When asked how companies are keeping pace with digital transformation, just about any marketer will mention the metaverse. However, it is highly unlikely those marketers will feel confident when it comes to defining what the metaverse actually is, and what it means for their business.
The metaverse has become an increasingly popular topic of conversation in the business world over the past few years, accelerated in October 2021, when Facebook rebranded as "Meta." At that time, what had previously been thought of as a medium for futuristic experiences made tangible, through gaming and leisure virtual reality (VR), quickly became a viable territory for business operations, commerce, and community building.
In an August 2021 survey conducted by Forrester, 23 percent of U.S. online consumers said they would like to spend more time exploring the metaverse, and 19 percent said brands should build more branded experiences in the metaverse. As if overnight, companies are now grappling to make sense of how to leverage this new territory, knowing that first movers will be at an advantage. Brands like Louis Vuitton, Marriott, and Chase that have dipped their toes into the metaverse are already making waves. While mainstream B2C brands may be capturing headlines today, there's also an opportunity for B2B brands to get in on the fun.
For example, the metaverse is centered around the concept of community and interaction. B2B brands, once bound by the parameters of expensive business travel and trade shows, can now connect with business decision-makers virtually via the metaverse. This minimizes expenses while maximizing access to product experts on a more consistent basis, allowing marketers to be more opportunistic when it comes to campaign timing and business bursts.
The metaverse also provides a pipeline to the rising younger cohort of business decision-makers who grew up gaming and prefer to explore and convert in digital channels. These individuals will be more open to a virtual brand experience in the context of their 9-to-5s, driving not just engagement but valuable earned media through word of mouth.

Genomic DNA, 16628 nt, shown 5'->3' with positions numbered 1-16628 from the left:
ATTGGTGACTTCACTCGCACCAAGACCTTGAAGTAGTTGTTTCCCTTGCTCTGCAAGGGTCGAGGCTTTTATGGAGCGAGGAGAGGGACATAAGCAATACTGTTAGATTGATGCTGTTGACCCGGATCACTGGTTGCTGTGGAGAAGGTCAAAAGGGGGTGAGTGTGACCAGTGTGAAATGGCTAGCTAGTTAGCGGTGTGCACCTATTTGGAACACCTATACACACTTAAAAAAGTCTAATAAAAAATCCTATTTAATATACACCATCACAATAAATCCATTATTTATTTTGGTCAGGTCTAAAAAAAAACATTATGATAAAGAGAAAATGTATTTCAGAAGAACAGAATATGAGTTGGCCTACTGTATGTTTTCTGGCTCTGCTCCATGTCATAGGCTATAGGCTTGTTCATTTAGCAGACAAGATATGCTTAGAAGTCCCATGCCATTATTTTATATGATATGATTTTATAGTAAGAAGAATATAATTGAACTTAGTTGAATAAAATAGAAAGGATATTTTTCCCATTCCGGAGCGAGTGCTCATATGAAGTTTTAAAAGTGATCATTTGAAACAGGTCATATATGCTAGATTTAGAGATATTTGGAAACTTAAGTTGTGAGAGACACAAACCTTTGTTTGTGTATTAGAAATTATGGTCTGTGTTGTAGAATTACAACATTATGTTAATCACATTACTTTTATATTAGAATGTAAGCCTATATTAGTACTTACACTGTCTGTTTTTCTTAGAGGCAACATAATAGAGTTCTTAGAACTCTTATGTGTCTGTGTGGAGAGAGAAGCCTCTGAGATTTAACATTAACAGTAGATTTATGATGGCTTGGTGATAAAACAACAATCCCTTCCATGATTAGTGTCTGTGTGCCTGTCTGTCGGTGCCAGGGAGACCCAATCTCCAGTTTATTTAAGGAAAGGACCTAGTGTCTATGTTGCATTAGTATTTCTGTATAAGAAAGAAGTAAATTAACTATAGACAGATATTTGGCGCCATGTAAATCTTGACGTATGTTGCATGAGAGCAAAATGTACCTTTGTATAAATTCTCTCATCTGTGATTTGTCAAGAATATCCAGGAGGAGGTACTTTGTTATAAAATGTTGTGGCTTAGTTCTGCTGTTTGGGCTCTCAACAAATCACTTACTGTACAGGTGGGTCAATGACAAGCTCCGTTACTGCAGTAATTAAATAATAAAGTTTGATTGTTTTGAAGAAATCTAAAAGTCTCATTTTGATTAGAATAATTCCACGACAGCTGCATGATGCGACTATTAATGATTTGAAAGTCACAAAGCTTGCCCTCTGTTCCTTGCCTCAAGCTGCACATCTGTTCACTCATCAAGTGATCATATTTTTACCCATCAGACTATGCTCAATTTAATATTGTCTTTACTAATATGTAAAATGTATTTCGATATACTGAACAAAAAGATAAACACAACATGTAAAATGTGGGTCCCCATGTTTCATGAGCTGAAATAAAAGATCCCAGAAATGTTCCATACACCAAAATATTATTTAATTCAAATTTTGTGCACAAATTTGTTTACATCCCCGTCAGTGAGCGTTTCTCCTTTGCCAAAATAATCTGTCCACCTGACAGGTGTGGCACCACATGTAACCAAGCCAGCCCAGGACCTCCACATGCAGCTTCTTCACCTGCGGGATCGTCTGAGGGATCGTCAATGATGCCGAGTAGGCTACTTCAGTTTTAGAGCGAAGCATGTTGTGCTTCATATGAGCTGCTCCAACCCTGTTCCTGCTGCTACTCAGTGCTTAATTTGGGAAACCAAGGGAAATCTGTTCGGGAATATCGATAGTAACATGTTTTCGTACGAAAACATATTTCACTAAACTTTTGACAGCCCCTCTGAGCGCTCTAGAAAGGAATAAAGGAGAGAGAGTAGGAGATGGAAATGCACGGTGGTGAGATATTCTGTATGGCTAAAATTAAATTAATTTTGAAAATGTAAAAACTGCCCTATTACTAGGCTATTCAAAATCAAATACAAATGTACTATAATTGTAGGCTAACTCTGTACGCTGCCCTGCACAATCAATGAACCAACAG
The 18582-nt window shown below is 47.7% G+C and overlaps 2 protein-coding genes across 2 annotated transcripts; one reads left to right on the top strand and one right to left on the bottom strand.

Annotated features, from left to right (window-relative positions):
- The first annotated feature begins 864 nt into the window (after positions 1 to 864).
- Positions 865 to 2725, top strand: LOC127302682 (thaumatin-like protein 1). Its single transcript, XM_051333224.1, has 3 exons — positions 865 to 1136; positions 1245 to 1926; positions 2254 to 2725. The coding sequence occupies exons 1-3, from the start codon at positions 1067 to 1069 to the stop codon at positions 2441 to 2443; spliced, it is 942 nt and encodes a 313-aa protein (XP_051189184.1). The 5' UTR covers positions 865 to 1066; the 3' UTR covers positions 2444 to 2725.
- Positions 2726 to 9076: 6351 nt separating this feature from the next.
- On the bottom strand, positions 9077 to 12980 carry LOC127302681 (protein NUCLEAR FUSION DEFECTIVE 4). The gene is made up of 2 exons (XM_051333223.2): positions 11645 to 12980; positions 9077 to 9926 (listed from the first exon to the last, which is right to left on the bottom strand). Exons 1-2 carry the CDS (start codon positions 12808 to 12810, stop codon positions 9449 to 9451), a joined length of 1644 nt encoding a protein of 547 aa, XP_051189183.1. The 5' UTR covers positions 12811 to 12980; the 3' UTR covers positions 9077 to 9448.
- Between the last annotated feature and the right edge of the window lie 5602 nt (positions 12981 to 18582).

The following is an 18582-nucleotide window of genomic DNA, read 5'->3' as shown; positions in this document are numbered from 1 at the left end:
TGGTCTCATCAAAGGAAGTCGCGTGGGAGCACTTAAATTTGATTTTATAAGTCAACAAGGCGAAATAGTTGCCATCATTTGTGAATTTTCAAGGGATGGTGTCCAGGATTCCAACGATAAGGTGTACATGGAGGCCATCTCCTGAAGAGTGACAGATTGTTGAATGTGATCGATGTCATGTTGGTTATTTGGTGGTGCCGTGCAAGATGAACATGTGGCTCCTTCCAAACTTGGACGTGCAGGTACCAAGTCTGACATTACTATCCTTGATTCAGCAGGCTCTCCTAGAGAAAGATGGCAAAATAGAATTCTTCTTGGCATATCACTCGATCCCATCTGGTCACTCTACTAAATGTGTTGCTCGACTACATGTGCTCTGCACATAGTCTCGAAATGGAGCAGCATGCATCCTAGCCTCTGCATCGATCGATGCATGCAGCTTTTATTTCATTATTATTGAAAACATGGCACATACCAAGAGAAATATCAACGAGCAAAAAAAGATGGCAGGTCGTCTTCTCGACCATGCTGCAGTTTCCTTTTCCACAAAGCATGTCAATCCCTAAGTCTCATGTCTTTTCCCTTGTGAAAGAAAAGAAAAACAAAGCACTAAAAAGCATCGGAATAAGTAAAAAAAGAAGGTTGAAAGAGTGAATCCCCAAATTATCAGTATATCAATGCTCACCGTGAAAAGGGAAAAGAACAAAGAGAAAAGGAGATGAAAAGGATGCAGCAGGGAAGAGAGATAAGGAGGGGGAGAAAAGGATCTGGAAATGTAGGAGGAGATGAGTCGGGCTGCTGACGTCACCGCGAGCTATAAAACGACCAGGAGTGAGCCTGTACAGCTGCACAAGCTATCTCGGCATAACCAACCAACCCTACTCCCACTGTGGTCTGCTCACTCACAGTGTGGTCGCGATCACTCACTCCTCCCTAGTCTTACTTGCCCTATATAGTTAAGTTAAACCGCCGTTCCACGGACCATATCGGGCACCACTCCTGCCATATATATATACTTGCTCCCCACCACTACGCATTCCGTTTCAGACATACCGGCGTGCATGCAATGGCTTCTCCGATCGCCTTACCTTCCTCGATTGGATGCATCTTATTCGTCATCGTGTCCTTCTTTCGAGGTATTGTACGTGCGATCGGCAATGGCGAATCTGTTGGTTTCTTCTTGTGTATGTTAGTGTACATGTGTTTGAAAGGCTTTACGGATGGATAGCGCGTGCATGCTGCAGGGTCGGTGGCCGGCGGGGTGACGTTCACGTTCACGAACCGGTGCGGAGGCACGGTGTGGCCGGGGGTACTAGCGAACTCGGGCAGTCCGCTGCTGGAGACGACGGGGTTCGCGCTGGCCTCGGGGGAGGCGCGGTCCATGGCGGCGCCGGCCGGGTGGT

There are operational efficiencies to consider, as well. As employers emerge from the pandemic and reevaluate their operational costs, the metaverse provides an interesting solution to team collaboration, particularly in a hybrid work environment. Establishing a virtual footprint in the metaverse can cut expensive overhead costs related to office space and supplies, while simultaneously enabling employees from all over the world to interact in real time.
To be a first mover, however, a brand needs to be comfortable with current barriers. A truly immersive metaverse experience today is dependent on expensive hardware, which is dominated by Facebook's Oculus headset (currently in the midst of rebranding to "Meta Quest"). Although other companies are quickly entering the market, this high-cost barrier to entry may hinder adoption by a broad audience.
Another hurdle companies face in the metaverse is brand safety and security. Unlike traditional digital channels, which can enforce brand standards through tactics such as blacklists and careful brand monitoring, at this time the metaverse is heavily reliant on user compliance and careful brand execution.
To date, most brands have chosen to activate within carefully curated and monitored virtual experiences, minimizing the likelihood of bad apples or controversial engagement. Ultimately, experts agree that until the metaverse matures, brands need to accept that they will have less control over the context that surrounds them than they used to. So, what are brands to do?
The integration into this new way of working will take time. In the short term, business leaders should keep an open mind and accept the fact that in one form or another, the metaverse is here to stay. Whether through mobile, headsets, or display, digital experiences will continue to permeate our everyday lives. To this end, more recruiting efforts should be expanded to include candidates with experience and enthusiasm around augmented and virtual realities. Businesses should also consider incorporating checkpoints into their digital processes to pressure test how digital experiences and optimizations may (or may not) integrate into a virtual experience. For example: Are landing zones dynamic and engaging across devices? Could real-time bids (RTBs) be translated into a virtual experience?
Importantly, brands should not delay prioritizing network infrastructure and security measures to minimize the risk of cyberattacks in both today's and tomorrow's digital ecosystems.
In the longer term, companies should consider investing in the metaverse and intellectual property (IP). While these artifacts are not as tangible as current assets, as digital ecosystems expand across verticals and brands and consumers clamor for a stake in the game, companies with a perspective and initial investment in the space will be one step ahead of the competition, and one step closer to cultivating customer relationships virtually.
For marketers, meeting the right person with the right message at the right moment has always been the key to success. While still in its infancy, the metaverse introduces a whole new spin on this age-old approach, and brands and consumers alike are excited to see what opportunities it unlocks.